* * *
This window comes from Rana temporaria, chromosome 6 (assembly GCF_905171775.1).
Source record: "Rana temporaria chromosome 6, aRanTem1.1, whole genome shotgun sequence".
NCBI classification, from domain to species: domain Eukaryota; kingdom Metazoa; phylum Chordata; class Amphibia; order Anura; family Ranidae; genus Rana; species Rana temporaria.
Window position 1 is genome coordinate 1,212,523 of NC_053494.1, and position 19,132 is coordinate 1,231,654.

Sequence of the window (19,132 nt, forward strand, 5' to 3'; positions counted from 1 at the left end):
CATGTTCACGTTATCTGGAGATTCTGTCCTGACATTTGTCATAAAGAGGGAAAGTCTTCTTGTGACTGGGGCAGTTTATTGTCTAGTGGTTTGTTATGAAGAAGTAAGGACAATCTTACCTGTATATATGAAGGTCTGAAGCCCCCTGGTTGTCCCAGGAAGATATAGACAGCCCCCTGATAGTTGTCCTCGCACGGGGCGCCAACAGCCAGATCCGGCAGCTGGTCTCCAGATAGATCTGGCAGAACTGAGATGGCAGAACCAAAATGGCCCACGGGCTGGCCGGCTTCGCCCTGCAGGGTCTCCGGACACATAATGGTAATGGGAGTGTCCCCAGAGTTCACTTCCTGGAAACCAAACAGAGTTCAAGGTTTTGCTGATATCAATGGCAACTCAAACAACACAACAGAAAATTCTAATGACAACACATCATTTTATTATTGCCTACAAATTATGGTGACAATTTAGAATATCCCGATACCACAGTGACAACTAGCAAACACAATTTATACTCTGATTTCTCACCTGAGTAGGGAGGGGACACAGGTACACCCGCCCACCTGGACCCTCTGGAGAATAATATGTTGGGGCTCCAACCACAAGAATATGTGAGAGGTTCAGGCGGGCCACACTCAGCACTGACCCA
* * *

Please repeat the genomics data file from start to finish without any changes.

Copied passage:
This window comes from Rana temporaria, chromosome 6 (assembly GCF_905171775.1).
Source record: "Rana temporaria chromosome 6, aRanTem1.1, whole genome shotgun sequence".
NCBI classification, from domain to species: domain Eukaryota; kingdom Metazoa; phylum Chordata; class Amphibia; order Anura; family Ranidae; genus Rana; species Rana temporaria.
Window position 1 is genome coordinate 1,212,523 of NC_053494.1, and position 19,132 is coordinate 1,231,654.

Sequence of the window (19,132 nt, forward strand, 5' to 3'; positions counted from 1 at the left end):
CATGTTCACGTTATCTGGAGATTCTGTCCTGACATTTGTCATAAAGAGGGAAAGTCTTCTTGTGACTGGGGCAGTTTATTGTCTAGTGGTTTGTTATGAAGAAGTAAGGACAATCTTACCTGTATATATGAAGGTCTGAAGCCCCCTGGTTGTCCCAGGAAGATATAGACAGCCCCCTGATAGTTGTCCTCGCACGGGGCGCCAACAGCCAGATCCGGCAGCTGGTCTCCAGATAGATCTGGCAGAACTGAGATGGCAGAACCAAAATGGCCCACGGGCTGGCCGGCTTCGCCCTGCAGGGTCTCCGGACACATAATGGTAATGGGAGTGTCCCCAGAGTTCACTTCCTGGAAACCAAACAGAGTTCAAGGTTTTGCTGATATCAATGGCAACTCAAACAACACAACAGAAAATTCTAATGACAACACATCATTTTATTATTGCCTACAAATTATGGTGACAATTTAGAATATCCCGATACCACAGTGACAACTAGCAAACACAATTTATACTCTGATTTCTCACCTGAGTAGGGAGGGGACACAGGTACACCCGCCCACCTGGACCCTCTGGAGAATAATATGTTGGGGCTCCAACCACAAGAATATGTGAGAGGTTCAGGCGGGCCACACTCAGCACTGACCCA